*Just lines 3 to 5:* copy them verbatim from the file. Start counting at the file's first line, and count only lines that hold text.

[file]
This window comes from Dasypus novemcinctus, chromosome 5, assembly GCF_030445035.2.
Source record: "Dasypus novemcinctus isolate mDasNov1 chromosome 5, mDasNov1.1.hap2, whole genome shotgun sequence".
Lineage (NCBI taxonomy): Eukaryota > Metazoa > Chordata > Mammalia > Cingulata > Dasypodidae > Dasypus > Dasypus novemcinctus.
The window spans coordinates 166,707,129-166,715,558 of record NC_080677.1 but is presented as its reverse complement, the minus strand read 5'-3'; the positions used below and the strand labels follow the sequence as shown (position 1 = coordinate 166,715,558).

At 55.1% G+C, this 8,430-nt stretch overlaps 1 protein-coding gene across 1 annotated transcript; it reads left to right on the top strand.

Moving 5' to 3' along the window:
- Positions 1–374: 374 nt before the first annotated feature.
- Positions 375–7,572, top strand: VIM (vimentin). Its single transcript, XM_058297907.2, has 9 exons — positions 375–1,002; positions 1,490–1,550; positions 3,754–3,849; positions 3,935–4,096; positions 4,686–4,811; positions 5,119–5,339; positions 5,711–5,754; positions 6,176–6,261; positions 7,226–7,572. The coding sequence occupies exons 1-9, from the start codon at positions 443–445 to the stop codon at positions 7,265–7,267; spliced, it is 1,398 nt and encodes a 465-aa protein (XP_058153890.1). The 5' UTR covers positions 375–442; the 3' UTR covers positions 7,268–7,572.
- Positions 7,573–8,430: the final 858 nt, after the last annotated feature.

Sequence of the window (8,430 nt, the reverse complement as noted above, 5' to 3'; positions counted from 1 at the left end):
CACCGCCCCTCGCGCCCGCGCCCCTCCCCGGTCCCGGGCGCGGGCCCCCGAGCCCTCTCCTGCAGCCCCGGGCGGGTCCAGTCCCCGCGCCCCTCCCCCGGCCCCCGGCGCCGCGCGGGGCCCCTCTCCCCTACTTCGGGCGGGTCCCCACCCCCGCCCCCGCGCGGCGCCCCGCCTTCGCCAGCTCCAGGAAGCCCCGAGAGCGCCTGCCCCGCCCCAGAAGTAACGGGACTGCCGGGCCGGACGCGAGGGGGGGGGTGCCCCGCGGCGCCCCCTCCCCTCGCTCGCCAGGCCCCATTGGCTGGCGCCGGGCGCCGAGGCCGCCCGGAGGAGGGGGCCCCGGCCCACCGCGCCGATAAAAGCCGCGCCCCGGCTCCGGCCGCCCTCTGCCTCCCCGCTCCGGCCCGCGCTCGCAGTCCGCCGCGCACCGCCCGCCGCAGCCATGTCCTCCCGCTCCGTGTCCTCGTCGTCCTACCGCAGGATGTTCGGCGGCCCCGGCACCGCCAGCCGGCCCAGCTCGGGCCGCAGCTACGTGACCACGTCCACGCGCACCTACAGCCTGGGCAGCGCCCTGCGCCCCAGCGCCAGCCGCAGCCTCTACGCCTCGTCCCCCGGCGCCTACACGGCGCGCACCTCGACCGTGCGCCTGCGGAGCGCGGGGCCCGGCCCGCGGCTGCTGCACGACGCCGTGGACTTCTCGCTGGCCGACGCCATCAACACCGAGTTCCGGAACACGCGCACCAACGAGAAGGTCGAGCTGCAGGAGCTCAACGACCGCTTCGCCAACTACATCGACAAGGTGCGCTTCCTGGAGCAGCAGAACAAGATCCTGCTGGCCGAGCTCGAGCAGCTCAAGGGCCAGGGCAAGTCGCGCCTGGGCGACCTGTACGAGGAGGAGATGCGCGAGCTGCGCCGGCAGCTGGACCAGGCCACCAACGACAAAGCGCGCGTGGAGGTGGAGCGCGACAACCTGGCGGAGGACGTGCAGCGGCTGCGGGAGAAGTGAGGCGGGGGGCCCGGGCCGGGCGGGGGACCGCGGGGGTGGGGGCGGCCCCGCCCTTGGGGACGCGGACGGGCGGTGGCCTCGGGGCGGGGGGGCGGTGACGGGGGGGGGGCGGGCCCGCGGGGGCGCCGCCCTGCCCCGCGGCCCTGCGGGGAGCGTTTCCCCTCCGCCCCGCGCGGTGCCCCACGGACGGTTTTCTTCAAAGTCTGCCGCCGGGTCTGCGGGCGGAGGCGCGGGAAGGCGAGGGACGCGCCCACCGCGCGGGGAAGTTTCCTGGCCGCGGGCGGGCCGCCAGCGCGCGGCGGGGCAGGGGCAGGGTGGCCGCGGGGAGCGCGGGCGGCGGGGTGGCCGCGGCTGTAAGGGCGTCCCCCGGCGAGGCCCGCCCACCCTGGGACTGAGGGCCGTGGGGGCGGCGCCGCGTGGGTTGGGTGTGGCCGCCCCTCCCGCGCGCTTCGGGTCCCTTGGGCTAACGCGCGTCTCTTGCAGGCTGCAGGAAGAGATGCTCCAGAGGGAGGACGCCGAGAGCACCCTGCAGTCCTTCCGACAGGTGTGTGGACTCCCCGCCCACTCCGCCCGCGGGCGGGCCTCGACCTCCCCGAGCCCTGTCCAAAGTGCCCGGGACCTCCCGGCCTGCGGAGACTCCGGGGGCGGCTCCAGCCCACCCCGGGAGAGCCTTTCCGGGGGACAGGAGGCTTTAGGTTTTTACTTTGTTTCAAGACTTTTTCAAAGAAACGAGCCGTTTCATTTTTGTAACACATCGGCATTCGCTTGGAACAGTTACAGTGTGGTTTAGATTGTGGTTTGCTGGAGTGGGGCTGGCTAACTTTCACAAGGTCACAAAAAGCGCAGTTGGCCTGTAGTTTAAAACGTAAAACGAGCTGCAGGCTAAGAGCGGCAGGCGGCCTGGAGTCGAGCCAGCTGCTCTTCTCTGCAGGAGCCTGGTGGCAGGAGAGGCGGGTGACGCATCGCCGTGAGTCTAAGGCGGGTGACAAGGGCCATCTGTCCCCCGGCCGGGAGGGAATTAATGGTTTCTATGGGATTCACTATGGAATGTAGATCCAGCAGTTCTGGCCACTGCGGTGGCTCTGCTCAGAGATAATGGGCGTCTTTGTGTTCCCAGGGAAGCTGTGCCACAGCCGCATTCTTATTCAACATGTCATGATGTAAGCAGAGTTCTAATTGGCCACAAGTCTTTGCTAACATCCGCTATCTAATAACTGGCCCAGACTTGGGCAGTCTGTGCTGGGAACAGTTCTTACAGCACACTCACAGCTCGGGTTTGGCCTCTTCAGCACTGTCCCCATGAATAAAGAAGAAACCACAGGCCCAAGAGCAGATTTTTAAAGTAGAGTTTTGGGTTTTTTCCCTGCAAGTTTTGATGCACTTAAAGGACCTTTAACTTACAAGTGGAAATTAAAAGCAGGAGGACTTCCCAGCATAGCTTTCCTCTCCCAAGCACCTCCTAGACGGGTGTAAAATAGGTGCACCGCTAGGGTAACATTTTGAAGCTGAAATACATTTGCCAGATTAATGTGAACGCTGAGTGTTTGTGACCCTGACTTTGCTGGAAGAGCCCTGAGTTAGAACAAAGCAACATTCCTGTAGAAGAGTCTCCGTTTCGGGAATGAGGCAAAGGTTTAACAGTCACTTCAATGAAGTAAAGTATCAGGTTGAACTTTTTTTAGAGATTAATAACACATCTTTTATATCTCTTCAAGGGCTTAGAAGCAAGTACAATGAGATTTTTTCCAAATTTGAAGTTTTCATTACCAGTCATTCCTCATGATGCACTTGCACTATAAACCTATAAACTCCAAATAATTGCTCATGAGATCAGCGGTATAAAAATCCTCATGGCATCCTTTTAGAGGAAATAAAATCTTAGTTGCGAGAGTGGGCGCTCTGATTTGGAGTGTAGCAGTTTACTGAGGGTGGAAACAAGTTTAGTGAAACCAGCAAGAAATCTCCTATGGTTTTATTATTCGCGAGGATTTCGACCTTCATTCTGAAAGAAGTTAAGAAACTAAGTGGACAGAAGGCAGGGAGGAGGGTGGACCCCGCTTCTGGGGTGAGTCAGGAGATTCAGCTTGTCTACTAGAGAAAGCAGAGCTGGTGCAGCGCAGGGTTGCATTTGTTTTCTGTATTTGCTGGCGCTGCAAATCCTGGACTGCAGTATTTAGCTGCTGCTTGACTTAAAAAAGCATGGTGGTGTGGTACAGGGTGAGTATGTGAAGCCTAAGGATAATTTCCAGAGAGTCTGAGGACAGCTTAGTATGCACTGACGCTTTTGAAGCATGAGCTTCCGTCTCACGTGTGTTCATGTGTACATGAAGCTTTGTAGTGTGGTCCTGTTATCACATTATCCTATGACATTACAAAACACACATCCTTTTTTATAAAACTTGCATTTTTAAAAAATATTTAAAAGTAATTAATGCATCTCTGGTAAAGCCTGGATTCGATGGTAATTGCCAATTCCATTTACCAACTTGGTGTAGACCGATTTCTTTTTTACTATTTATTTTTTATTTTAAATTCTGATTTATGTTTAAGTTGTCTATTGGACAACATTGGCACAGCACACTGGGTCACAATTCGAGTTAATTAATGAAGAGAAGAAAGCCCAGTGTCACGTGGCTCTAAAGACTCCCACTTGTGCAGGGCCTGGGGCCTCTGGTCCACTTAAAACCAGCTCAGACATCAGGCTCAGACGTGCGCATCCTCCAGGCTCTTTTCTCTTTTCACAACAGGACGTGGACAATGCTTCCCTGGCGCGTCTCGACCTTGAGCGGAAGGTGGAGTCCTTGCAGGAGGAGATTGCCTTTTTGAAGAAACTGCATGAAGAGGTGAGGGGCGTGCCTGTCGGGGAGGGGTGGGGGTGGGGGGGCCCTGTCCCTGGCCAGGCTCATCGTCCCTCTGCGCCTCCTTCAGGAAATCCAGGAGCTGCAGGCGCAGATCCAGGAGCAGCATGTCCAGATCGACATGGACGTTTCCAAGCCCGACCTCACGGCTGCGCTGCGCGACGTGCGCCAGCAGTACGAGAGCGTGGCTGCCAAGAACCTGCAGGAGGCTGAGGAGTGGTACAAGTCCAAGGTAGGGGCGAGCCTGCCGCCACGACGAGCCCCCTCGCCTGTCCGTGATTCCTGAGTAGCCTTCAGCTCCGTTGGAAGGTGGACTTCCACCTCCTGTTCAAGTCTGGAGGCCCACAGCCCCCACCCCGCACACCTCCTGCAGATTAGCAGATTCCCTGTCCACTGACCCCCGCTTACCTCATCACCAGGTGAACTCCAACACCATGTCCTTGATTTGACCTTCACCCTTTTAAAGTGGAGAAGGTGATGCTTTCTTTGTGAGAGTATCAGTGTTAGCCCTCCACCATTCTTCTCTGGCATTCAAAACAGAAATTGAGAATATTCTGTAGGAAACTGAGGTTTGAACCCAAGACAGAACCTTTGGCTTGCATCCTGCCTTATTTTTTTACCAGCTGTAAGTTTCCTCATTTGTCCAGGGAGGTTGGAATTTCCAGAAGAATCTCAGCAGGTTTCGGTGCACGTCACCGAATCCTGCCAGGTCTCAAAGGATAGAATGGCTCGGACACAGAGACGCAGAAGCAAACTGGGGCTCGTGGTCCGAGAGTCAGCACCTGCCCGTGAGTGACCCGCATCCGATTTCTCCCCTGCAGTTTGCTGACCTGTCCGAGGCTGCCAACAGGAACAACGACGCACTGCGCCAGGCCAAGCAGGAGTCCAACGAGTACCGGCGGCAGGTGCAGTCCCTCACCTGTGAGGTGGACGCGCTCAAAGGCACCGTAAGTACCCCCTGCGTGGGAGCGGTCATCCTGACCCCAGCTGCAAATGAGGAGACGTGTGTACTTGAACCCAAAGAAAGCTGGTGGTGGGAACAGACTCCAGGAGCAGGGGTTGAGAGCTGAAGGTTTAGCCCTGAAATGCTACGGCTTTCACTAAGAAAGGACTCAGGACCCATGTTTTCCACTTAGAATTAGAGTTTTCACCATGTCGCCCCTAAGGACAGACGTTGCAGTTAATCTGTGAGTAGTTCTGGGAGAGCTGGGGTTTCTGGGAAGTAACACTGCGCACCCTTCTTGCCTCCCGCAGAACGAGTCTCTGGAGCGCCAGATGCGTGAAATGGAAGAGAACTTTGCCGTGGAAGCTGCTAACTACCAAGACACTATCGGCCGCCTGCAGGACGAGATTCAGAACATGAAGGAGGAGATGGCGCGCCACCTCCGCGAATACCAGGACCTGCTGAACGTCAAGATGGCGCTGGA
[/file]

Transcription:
Lineage (NCBI taxonomy): Eukaryota > Metazoa > Chordata > Mammalia > Cingulata > Dasypodidae > Dasypus > Dasypus novemcinctus.
The window spans coordinates 166,707,129-166,715,558 of record NC_080677.1 but is presented as its reverse complement, the minus strand read 5'-3'; the positions used below and the strand labels follow the sequence as shown (position 1 = coordinate 166,715,558).

At 55.1% G+C, this 8,430-nt stretch overlaps 1 protein-coding gene across 1 annotated transcript; it reads left to right on the top strand.